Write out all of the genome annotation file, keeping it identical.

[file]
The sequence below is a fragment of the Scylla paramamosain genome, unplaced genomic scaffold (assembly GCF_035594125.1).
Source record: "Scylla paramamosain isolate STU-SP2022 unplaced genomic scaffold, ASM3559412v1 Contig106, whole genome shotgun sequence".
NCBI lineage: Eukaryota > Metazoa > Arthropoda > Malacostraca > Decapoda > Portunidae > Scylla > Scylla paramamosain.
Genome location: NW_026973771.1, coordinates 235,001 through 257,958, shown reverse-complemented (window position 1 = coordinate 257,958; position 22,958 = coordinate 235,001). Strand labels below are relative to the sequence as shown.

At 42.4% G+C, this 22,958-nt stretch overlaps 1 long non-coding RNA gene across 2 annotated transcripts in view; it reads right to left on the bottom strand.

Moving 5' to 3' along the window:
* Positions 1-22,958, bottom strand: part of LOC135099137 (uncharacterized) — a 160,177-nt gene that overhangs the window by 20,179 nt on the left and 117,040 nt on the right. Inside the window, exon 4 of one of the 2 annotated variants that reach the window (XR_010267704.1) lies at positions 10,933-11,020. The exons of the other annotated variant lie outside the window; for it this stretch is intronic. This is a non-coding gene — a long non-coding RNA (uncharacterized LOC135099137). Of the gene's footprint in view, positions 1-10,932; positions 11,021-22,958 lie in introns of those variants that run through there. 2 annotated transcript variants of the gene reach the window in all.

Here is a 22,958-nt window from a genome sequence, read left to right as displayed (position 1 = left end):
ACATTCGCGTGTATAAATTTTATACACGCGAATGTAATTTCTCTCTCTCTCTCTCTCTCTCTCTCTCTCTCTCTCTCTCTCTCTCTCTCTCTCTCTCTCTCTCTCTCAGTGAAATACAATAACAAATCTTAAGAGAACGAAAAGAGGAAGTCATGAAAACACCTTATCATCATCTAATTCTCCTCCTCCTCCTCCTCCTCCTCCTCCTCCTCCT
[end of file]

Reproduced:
The sequence below is a fragment of the Scylla paramamosain genome, unplaced genomic scaffold (assembly GCF_035594125.1).
Source record: "Scylla paramamosain isolate STU-SP2022 unplaced genomic scaffold, ASM3559412v1 Contig106, whole genome shotgun sequence".
NCBI lineage: Eukaryota > Metazoa > Arthropoda > Malacostraca > Decapoda > Portunidae > Scylla > Scylla paramamosain.
Genome location: NW_026973771.1, coordinates 235,001 through 257,958, shown reverse-complemented (window position 1 = coordinate 257,958; position 22,958 = coordinate 235,001). Strand labels below are relative to the sequence as shown.

At 42.4% G+C, this 22,958-nt stretch overlaps 1 long non-coding RNA gene across 2 annotated transcripts in view; it reads right to left on the bottom strand.

Moving 5' to 3' along the window:
* Positions 1-22,958, bottom strand: part of LOC135099137 (uncharacterized) — a 160,177-nt gene that overhangs the window by 20,179 nt on the left and 117,040 nt on the right. Inside the window, exon 4 of one of the 2 annotated variants that reach the window (XR_010267704.1) lies at positions 10,933-11,020. The exons of the other annotated variant lie outside the window; for it this stretch is intronic. This is a non-coding gene — a long non-coding RNA (uncharacterized LOC135099137). Of the gene's footprint in view, positions 1-10,932; positions 11,021-22,958 lie in introns of those variants that run through there. 2 annotated transcript variants of the gene reach the window in all.

Here is a 22,958-nt window from a genome sequence, read left to right as displayed (position 1 = left end):
ACATTCGCGTGTATAAATTTTATACACGCGAATGTAATTTCTCTCTCTCTCTCTCTCTCTCTCTCTCTCTCTCTCTCTCTCTCTCTCTCTCTCTCTCTCTCTCTCTCAGTGAAATACAATAACAAATCTTAAGAGAACGAAAAGAGGAAGTCATGAAAACACCTTATCATCATCTAATTCTCCTCCTCCTCCTCCTCCTCCTCCTCCTCCTCCT